More than 500 economists, including three Nobel laureates and several members of past administrations, have signed an open letter to the White House and Congress urging them to reject a federal minimum wage increase.
They warned that hiking the minimum wage would cause economic damage:
“One of the serious consequences of raising the minimum wage is that business owners saddled with a higher cost of labor will need to cut costs, or pass the increase to their consumers in order to make ends meet. Many of the businesses that pay their workers minimum wage operate on extremely tight profit margins, with any increase in the cost of labor threatening this delicate balance.”
For some reason, this has always been a hard concept for liberals to grasp. Whether it’s an increase in taxes, cost of materials or cost of labor, businesses will always – always — pass those increased costs along to the consumer; they always have, they always will. It’s called capitalism.
The economists cited the recent bipartisan Congressional Budget Office report which found that increasing the minimum wage would lead to job loss.
“The Congressional Budget Office’s (CBO) most recent report underscores the damage that a federal minimum wage increase would have. According to CBO, raising the federal minimum wage to $10.10 per hour would cost the economy 500,000 jobs by 2016.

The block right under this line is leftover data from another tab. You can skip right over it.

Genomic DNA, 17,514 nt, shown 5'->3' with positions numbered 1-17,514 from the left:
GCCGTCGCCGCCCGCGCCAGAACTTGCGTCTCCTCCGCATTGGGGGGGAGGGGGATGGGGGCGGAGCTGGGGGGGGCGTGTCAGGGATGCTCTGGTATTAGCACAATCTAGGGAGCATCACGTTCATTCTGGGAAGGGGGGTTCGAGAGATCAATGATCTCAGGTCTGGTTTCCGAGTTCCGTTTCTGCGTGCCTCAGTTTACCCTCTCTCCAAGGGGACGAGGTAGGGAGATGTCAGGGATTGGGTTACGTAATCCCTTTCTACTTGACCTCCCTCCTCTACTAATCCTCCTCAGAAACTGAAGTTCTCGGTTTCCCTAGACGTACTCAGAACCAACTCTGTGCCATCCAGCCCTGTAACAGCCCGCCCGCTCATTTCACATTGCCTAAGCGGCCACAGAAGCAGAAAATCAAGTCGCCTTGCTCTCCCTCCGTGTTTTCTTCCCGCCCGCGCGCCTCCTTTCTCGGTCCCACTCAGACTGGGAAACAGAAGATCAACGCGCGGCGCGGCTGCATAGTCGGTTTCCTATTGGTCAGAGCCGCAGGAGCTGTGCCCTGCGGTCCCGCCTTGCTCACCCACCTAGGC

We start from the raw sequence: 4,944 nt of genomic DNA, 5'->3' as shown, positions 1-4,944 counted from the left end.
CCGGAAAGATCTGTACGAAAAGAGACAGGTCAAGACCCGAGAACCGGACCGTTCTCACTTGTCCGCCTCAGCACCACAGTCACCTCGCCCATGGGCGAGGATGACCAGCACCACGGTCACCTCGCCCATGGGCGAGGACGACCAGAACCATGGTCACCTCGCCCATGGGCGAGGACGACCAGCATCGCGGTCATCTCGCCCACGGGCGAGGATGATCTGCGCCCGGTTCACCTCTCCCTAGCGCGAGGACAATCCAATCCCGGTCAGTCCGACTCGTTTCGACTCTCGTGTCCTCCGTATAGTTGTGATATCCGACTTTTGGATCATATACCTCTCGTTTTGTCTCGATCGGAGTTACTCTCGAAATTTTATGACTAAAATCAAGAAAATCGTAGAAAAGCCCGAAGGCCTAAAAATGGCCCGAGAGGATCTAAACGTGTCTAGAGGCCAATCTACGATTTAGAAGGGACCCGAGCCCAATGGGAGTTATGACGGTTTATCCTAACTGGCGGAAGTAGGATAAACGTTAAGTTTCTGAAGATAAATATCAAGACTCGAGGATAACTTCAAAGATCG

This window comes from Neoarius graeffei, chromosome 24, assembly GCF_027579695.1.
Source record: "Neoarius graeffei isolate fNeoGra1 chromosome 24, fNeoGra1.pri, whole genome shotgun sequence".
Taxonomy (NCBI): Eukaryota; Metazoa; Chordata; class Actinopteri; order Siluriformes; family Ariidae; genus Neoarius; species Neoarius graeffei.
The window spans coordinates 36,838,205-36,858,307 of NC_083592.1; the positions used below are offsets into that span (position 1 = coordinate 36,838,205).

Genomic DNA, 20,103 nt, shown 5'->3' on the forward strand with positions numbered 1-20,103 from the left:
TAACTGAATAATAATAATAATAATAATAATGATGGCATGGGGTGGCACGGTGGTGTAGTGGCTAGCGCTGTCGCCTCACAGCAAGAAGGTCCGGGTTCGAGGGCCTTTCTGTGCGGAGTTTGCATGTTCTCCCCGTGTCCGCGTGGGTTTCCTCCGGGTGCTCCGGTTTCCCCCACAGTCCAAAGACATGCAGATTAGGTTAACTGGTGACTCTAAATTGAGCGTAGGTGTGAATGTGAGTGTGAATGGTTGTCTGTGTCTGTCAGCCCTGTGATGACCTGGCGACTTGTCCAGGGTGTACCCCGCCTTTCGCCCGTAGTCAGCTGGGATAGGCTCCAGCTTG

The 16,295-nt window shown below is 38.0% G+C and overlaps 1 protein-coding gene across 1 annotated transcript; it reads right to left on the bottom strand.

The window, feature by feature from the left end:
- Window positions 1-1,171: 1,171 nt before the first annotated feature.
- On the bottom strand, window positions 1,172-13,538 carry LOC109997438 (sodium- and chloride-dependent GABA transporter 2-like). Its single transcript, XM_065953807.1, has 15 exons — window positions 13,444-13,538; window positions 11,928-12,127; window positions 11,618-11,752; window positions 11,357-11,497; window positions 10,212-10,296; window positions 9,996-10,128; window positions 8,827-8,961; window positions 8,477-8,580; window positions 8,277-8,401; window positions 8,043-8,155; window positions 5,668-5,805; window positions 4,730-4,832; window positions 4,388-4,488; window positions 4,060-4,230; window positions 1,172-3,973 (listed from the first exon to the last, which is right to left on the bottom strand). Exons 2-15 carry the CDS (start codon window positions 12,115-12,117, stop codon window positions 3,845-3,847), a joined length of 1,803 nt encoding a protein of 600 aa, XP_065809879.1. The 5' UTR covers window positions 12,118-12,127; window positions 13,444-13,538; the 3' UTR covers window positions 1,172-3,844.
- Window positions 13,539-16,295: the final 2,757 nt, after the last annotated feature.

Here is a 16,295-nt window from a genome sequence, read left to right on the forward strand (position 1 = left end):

Many of these jobs are held by entry-level workers with limited experience or vocational skills, the very employees meant to be helped.”
And therein lies the irony; while Obama trotting around the country espousing the virtue of raising the minimum wage may sound good to some, not only will many of those minimum wage employees be laid off; many more won’t be hired in the first place.
Obama and the Democrats fully understand this concept: it doesn’t really matter as long as they win the PR battle because Democrat voters have shown time and time again they don’t keep score; they never do. Liberalism has not proven to be about results. Emotion and intent are all that seem matter to the left.
How else can one explain the fact that 50 years and trillions of dollars after Lyndon Johnson launched the “War on Poverty,” urban Americans are no better off today, yet continue to overwhelmingly vote Democrat?